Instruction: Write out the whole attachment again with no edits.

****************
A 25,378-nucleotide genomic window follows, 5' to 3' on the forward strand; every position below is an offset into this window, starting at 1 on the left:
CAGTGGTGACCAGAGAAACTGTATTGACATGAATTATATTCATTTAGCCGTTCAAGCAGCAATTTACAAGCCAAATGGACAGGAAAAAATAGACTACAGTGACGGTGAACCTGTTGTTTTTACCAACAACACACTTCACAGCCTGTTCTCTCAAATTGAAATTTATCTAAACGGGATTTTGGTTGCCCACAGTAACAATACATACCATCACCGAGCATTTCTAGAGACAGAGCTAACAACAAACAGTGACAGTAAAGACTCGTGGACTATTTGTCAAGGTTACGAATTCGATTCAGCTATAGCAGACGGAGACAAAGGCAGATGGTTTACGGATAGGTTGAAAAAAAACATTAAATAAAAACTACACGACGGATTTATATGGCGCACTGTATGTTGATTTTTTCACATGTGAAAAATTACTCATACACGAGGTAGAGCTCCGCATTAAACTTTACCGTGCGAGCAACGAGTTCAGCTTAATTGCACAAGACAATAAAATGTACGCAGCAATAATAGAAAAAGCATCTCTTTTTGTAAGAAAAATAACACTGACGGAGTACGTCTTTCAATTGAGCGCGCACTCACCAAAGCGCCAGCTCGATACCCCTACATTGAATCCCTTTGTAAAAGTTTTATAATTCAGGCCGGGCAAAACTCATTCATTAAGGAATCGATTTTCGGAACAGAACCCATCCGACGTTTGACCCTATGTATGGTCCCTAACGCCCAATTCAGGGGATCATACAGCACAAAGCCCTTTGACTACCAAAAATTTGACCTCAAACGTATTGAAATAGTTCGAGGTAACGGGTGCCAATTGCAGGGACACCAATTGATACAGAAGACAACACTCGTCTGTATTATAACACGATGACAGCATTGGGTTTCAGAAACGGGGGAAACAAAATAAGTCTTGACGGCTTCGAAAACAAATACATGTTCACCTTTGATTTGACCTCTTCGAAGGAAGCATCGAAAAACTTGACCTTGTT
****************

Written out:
A 25,378-nucleotide genomic window follows, 5' to 3' on the forward strand; every position below is an offset into this window, starting at 1 on the left:
CAGTGGTGACCAGAGAAACTGTATTGACATGAATTATATTCATTTAGCCGTTCAAGCAGCAATTTACAAGCCAAATGGACAGGAAAAAATAGACTACAGTGACGGTGAACCTGTTGTTTTTACCAACAACACACTTCACAGCCTGTTCTCTCAAATTGAAATTTATCTAAACGGGATTTTGGTTGCCCACAGTAACAATACATACCATCACCGAGCATTTCTAGAGACAGAGCTAACAACAAACAGTGACAGTAAAGACTCGTGGACTATTTGTCAAGGTTACGAATTCGATTCAGCTATAGCAGACGGAGACAAAGGCAGATGGTTTACGGATAGGTTGAAAAAAAACATTAAATAAAAACTACACGACGGATTTATATGGCGCACTGTATGTTGATTTTTTCACATGTGAAAAATTACTCATACACGAGGTAGAGCTCCGCATTAAACTTTACCGTGCGAGCAACGAGTTCAGCTTAATTGCACAAGACAATAAAATGTACGCAGCAATAATAGAAAAAGCATCTCTTTTTGTAAGAAAAATAACACTGACGGAGTACGTCTTTCAATTGAGCGCGCACTCACCAAAGCGCCAGCTCGATACCCCTACATTGAATCCCTTTGTAAAAGTTTTATAATTCAGGCCGGGCAAAACTCATTCATTAAGGAATCGATTTTCGGAACAGAACCCATCCGACGTTTGACCCTATGTATGGTCCCTAACGCCCAATTCAGGGGATCATACAGCACAAAGCCCTTTGACTACCAAAAATTTGACCTCAAACGTATTGAAATAGTTCGAGGTAACGGGTGCCAATTGCAGGGACACCAATTGATACAGAAGACAACACTCGTCTGTATTATAACACGATGACAGCATTGGGTTTCAGAAACGGGGGAAACAAAATAAGTCTTGACGGCTTCGAAAACAAATACATGTTCACCTTTGATTTGACCTCTTCGAAGGAAGCATCGAAAAACTTGACCTTGTT